December 20, 2012
by Shelley DawickiClick on photo to launch slide showResearchers in two small boats look for harbor seals near Moriches Inlet. The pink top of the gillnet, used to capture seals, is visible to the left. Photo credit: Lanni Hall, NERO/NOAA
Superstorm Sandy Sandbags Harbor Seal Study on Long Island
A pilot study of harbor seals (Phoca vitulina) on eastern Long Island conducted earlier this month didn’t go quite as planned.
NOAA researchers and their colleagues had hoped to capture, tag and release up to 20 seals on sandbars close to the inlets of Shinnecock and Moriches Bays but found fewer animals than expected. After trying different locations over several days, the researchers captured two harbor seals just east of Moriches Inlet. The team was able to collect a full set of biological samples and affix satellite and flipper tags to one seal. The other seal got away.
One likely factor for the low number of seals: superstorm Sandy. Winds and water moved masses of sand into inlets and onto nearby seal haul-out sites along the south shore of Long Island. Dredging was ongoing to clear navigation channels of debris, more or less in areas where seals would usually be and where researchers would need to maneuver to capture them for sampling and tagging. Several hundred seals would typically be in the area at this time of year.
"Our primary sampling location was going to be near Shinnecock Inlet, but we saw so few seals there that we decided to focus on the secondary site at Moriches Inlet," said Gordon Waring, who heads the seal research program at NOAA’s Northeast Fisheries Science Center (NEFSC). "Initially we saw 30-35 seals at one haulout site at Moriches Inlet, but they quickly dispersed and stayed away. The beach itself and the shoals offshore have changed significantly since the storm. We don’t know what additional effects the dredging work is having on the seals. They are probably uneasy with the disruption in the water and on the beach and don’t aggregate or stay around for long."
The December 6-10 pilot field program, part of the ongoing seal research program at the Northeast Fisheries Science Center, was the first conducted by the Center on Long Island. The project is intended to learn more about how the seals use local habitats, where they go in the winter, and what routes they use to travel to their usual breeding grounds in Maine and Canada.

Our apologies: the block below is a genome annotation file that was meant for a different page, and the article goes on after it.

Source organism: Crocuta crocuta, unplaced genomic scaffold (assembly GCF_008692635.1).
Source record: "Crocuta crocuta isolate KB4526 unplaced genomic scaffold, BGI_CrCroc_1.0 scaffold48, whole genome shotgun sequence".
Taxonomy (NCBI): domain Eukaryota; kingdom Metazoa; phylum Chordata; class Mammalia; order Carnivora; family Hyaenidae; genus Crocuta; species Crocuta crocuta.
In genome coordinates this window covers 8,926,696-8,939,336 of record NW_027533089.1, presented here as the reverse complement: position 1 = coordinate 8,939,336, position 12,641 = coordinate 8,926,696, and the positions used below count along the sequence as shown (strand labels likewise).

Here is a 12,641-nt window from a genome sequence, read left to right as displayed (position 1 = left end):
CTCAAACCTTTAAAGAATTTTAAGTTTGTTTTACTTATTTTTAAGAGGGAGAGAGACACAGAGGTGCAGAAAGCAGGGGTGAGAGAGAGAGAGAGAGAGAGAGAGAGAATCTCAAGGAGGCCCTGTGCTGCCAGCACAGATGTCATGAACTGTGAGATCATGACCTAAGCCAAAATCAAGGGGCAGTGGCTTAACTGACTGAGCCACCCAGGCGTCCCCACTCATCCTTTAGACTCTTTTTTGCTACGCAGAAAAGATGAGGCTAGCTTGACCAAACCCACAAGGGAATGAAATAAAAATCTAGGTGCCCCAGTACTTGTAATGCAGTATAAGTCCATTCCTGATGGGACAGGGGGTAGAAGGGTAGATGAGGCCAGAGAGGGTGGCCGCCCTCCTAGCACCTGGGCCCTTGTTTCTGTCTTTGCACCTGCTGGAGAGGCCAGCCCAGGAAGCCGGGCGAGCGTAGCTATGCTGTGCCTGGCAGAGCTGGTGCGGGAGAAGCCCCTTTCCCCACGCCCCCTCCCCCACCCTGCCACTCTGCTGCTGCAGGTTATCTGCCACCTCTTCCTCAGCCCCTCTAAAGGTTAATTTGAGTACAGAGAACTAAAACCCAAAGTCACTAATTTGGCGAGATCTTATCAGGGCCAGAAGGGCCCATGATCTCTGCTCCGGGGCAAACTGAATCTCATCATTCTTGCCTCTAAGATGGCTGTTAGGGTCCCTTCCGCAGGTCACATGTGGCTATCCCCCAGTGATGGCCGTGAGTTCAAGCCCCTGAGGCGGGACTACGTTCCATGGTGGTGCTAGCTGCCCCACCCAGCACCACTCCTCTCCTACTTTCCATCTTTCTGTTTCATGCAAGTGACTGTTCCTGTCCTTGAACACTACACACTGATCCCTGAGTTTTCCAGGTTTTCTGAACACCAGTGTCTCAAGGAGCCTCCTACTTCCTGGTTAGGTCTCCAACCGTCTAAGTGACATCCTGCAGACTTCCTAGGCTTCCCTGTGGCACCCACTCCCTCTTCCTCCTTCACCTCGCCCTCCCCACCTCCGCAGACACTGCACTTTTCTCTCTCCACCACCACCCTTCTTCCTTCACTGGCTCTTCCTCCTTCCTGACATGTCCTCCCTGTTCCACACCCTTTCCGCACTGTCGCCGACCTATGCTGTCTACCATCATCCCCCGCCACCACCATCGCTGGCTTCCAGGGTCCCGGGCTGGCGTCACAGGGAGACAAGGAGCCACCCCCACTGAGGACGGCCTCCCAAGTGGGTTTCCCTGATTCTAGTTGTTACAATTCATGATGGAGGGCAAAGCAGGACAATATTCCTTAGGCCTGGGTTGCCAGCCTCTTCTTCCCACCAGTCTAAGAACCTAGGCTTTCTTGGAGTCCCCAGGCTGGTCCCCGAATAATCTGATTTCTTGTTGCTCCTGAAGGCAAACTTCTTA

Tagged animal movements can be tracked by satellite. Biological samples collected can be used for health assessment studies and for comparison to samples from stranded animals encountered in 2011-2012, when an unusually high number of young seals stranded dead in northern New England. Studies similar to those planned on Long Island were conducted in Chatham, Mass. and Rockland, Maine in March and April 2012. (http://www.nefsc.noaa.gov/news/features/seal_capture/)
"Weather conditions, limited hours of daylight, and the availability of researchers and equipment are among the realities of conducting this type of field research in December," Waring said, noting that seals in the area looked healthy but appeared more skittish than usual when the researchers approached.
"Although we didn’t get the data we had hoped for, we learned a lot about the locations and how the habitats have changed, and we plan to return next year with more options," Waring said. "It will be interesting to follow the one seal that we did tag, a female, to see where she goes and what she does in the coming months."
A dozen experienced marine mammal researchers, most of whom have worked together on seal field programs in Massachusetts and Maine, based their local operations at the Riverhead Foundation for Marine Research and Preservation in Riverhead, New York, on the south shore of Long Island. The team included five researchers from the NEFSC’s Protected Species Branch in Woods Hole, Mass., two colleagues from NOAA Fisheries Northeast Regional Office in Gloucester, Mass., one researcher from the Woods Hole Oceanographic Institution, and four researchers from the Riverhead Foundation. Co-leaders of this field program were Gordon Waring from the NEFSC and Robert DiGiovanni from the Riverhead Foundation for Marine Research and Preservation.
"We know the animals migrate and do not stay in one place. Satellite tags give us a great deal of detailed information about seal behavior, from physical location, water temperatures and dive depths, to how long they haul-out and where," Waring said. "The tag should stay on the seal we tagged on December 9 until she molts or sheds her fur next summer, which we expect to occur in July or August."The Protected Species Branch at the NEFSC’s Woods Hole Laboratory is responsible for assessing the status of marine mammal populations and other federally protected species off the northeast U.S. coast, from Canadian waters to Cape Hatteras, N.C. Among the animals studied are whales and dolphins, seals, and sea turtles.
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# # #
NOAA Fisheries Service is dedicated to protecting and preserving our nation's living marine resources and their habitat through scientific research, management and enforcement. NOAA Fisheries Service provides effective stewardship of these resources for the benefit of the nation, supporting coastal communities that depend upon them, and helping to provide safe and healthy seafood to consumers and recreational opportunities for the American public. Join NOAA Fisheries on Facebook, Twitter and our other social media channels.
NOAA's mission is to understand and predict changes in the Earth's environment, from the depths of the ocean to the surface of the sun, and to conserve and manage our coastal and marine resources. Join us on Twitter, Facebook, Instagram, and our other social media channels.